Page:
Low-Income Students Who Commute are Hit the Hardest from Covid
Families that were already behind the 8-ball when attending college are at an even higher disadvantage because of Covid.
Now that colleges are delaying in-person learning, students are required to attend classes online, and they need the internet to do so.
There are many free wireless internet options when learners go on campus, making high-speed internet at home unnecessary. But now that Covid has put a halt to in-person learning, high-speed residential internet is a must, and some students are suffering from that.
While low-income college students often receive financial aid grants to help cover the costs of college, this doesn’t help when a pandemic hits. Many low-income students feel pressured to get a job to help their family make ends meet, causing them to drop out of college and get a job instead. This is just another reason that students have dropped out of college because of Covid.
Family Members Lose Jobs Causing College Students to Go to Work
The Covid pandemic has caused an estimated 114 million people worldwide to lose their job. With so many people out of work, financial burdens quickly mounted for families. Many college students have chosen to help their struggling families by dropping out of college and going to work, especially since college was just one more financial responsibility for the family to take care of.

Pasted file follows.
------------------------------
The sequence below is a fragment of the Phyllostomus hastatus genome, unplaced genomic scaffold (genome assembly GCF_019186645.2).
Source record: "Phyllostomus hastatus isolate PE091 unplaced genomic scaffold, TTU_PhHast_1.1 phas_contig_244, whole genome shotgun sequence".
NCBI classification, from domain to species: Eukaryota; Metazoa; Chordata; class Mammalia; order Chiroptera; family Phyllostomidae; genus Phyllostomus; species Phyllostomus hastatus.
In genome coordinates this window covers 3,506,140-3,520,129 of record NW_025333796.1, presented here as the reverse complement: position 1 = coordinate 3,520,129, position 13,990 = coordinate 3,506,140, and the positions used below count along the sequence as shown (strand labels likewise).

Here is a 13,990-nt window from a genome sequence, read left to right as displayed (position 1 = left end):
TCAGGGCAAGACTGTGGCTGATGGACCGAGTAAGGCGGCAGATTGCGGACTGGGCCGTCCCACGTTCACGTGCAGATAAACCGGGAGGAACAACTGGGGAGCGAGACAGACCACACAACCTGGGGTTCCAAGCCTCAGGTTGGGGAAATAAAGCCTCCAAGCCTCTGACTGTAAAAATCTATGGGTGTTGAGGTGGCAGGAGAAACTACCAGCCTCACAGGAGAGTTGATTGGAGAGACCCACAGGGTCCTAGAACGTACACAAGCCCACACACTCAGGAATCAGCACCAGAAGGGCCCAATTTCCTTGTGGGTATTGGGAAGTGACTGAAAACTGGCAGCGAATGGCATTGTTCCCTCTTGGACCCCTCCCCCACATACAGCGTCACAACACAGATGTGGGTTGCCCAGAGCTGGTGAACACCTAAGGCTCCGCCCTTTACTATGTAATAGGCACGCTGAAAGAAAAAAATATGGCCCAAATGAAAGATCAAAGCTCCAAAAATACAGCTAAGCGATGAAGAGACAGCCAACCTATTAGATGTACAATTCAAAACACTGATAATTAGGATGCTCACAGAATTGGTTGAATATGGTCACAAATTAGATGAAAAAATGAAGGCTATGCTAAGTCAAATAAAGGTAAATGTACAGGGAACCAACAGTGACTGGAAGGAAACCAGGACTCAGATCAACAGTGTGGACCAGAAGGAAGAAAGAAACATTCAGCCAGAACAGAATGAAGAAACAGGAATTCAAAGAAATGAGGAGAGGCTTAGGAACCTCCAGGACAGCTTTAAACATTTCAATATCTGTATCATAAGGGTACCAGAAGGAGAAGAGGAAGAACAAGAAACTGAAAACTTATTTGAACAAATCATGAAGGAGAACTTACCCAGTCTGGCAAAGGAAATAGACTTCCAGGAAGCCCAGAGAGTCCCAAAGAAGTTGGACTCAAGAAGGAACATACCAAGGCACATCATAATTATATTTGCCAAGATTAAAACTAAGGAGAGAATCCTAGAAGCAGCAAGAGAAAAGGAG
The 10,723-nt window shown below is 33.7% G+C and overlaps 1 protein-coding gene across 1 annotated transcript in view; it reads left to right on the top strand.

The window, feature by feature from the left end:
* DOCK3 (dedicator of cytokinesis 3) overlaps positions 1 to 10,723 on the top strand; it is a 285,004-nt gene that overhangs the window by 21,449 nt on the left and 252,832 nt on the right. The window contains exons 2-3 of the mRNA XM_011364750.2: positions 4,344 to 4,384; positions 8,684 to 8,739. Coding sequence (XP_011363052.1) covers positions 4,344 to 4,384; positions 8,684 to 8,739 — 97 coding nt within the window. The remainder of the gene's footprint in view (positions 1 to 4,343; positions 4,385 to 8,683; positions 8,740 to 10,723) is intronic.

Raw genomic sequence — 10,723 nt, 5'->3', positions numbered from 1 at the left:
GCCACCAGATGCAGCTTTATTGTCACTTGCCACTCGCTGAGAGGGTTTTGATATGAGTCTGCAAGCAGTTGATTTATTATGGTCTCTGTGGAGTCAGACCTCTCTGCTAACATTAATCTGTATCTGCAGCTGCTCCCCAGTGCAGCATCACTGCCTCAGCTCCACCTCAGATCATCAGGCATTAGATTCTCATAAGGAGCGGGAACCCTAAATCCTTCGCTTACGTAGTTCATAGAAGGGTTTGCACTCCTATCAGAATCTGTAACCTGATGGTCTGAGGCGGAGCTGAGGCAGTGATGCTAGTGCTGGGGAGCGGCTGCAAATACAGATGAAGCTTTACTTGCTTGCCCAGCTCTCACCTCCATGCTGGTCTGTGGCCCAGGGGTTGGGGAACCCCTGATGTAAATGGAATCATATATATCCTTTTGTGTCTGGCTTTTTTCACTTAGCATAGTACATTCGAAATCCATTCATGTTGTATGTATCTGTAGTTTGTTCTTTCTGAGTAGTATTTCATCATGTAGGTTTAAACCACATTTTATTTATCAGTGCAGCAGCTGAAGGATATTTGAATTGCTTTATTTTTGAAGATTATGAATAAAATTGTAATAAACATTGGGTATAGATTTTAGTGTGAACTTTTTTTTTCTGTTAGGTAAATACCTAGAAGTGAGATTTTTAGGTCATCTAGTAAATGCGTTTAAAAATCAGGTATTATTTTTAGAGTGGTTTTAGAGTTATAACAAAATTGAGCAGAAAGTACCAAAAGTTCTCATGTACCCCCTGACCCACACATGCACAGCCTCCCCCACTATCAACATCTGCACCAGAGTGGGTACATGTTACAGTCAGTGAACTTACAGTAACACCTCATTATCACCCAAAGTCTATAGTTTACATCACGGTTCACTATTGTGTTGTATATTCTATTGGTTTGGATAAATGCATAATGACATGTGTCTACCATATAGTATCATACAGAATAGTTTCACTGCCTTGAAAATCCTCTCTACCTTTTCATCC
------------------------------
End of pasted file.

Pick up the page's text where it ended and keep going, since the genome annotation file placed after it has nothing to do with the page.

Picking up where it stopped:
Students who drop out of college rarely go back. Only about 10% to 15% of college dropouts actually go back to college. Add in the percentage of students who have dropped out of college to join the workforce, and the odds are stacked against them that they will ever re-enroll in college.
Students are Delaying Graduation and Taking Immediate Jobs
There’s no way around it. The pandemic job market is not what we’re used to. Businesses have closed and jobs aren’t paying as much as they were before the pandemic when they are open. This has caused college students who are perhaps just one semester away from graduating to delay graduation until a time when the job market returns closer to normal.
Instead of being able to both work and go to college, many college students are choosing to work now to pay for immediate living expenses, like rent, utilities, and a car payment. Because of this, students are dropping out of college to delay graduating, even when they are just one semester away from graduating, simply because they can’t afford to do both.
Students Use College Credits to Their Advantage
Education or experience? That is what many employers ask themselves when they hire new employees to fill open positions, and students have taken advantage of this during the Covid pandemic.
Many students use the college experience that they have gained to their advantage. While they may not have their college degree on paper, they have completed many college classes that they can use to their advantage.